And then came what he calls a “defining moment.”
“As I sat there crunching numbers at this great internship, I realized that I simply didn’t want to do that,” Terstegge says. “I said to myself, ‘I’m not wired for this.’”
To hear Terstegge tell it, this wasn’t a moment of crisis. It was simply the magnetic pull to go back to what he’d grown up doing: working on cars at the family business and interacting every day with friends and customers he’s known for years at Masters European & Japanese Auto Repair, the automotive repair shop his dad Jim Terstegge opened at 111 Camino Alto in Mill Valley in 1972.
“It was a moment of clarity, and the transition was really smooth,” says Keith Terstegge, who grew up in San Rafael. ”My dad and I work together really easily. And I just love working on cars. When I’m not working cars, I’m off to places like Laguna Seca and car events and learning more about car technology.”
That car obsession is the thread that runs through every aspects of the business, from Keith Terstegge’s three brothers who have worked at the shop and its mechanics who’ve worked there for 15-plus years to Jim Terstegge himself, who handed over day-to-day operations to Keith in 2009 yet still shows up most every day for a morning shift.
And that car love continues in Terstegge’s 8-year-old twins, both of whom are “total car nuts. My son is dying to come down here and work for me already.”
Jim Terstegge discovered he he had a knack for fixing cars at a young age, so by the time he graduated from UC-Berkeley in 1970, he’d already worked at several auto repair shops in the Bay Area.
Keith Terstegge calls his dad “a naturally gifted mechanic” who “has a way of balancing the mechanic side and the operational side of running a business. Jim Terstegge is considerably more nonchalant about his talents.
“I didn’t have any real plans – I sort of just fell into this,” he says.
Jim Terstegge opened and ran his Small Wonder Car Company with some partners, operating a pair of locations in San Francisco before the partnership dissolved after five years. That’s when he decided to open his own shop, and given his knowledge of Japanese and European cars, he picked Mill Valley, “an independent-minded community filled with European car loyalists and early adopters of the first imports from Japan.”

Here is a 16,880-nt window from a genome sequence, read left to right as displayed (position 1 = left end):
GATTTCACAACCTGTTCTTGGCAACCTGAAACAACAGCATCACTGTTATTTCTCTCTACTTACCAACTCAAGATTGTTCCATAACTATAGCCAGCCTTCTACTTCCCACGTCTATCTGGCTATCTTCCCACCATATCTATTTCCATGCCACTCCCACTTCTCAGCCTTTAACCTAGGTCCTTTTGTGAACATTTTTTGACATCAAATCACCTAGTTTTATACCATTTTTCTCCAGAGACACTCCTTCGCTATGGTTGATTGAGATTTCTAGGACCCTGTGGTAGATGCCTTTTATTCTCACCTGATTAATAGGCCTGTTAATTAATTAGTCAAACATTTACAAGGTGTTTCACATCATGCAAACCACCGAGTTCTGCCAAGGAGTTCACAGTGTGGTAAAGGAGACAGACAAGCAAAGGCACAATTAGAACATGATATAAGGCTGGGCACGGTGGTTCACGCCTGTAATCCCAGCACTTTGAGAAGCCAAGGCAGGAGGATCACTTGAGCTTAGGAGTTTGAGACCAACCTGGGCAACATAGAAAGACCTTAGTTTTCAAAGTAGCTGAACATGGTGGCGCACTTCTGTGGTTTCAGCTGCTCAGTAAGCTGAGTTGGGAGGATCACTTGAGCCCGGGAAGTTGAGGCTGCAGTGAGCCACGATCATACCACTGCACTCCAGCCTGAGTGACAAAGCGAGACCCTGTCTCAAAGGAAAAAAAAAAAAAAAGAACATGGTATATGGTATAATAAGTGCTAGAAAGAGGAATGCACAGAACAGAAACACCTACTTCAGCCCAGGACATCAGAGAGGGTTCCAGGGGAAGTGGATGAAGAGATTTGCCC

His decision continued the building’s historic use as an auto repair shop. This year marks its 90th anniversary as a car repair shop, as the Filippi brothers opened their shop in the Elroy Garage there in 1928.
Before the Golden Gate bridge debuted, local traffic would back up on Camino Alto in front of 111 Camino Alto “as cars jockeyed for a spot on the local ferry boat into San Francisco,” Jim Terstegge says.
Keith Terstegge says that the customer service-driven, employee-centric culture his dad created – “we do what’s good car, what’s good for the customer and what’s good for the company” – remains its foundation.
As a result, turnover among employees “is virtually non-existent,” he says. “We have mechanics reach out all the time letting us know they’d love to come work for us if there’s ever an opening.”
Terstegge says he’s seen lots of significant changes in the auto repair business in the past 10 years, specifically the need for manufacturers to comply with fuel economy standards and for modern mechanics to constantly update their knowledge base on software-related car repairs.
“It was unheard of before to have software updates flash across multiple brands of cars we work on,” Terstegge says. “One out of every three repairs we do is a software patch or update. That’s been a really big paradigm shift in our world.”
“The ideal mechanic now is someone who can not only get their hands dirty but also be able to identify software-based solutions,” he adds, noting that mergers and acquisitions of car manufacturers also require translations to new operating systems.
Another shift has been the growing popularity in Mill Valley of British car makers like Land Rover and Jaguar, a surge that builds on the shop’s strong customer network of owners of German and Japanese cars.
But while service and expertise drives the business, Terstegge says that it all comes back to the relationships, many of which date back to his days as a pre-teen helping his dad in the shop.
“We have customers stop in all the time, even without a car repair need, to update us on college graduations and marriages and whatever is going on in their lives – and we want to know all those things,” Terstegge says. “Those relationships are the foundation of the business.”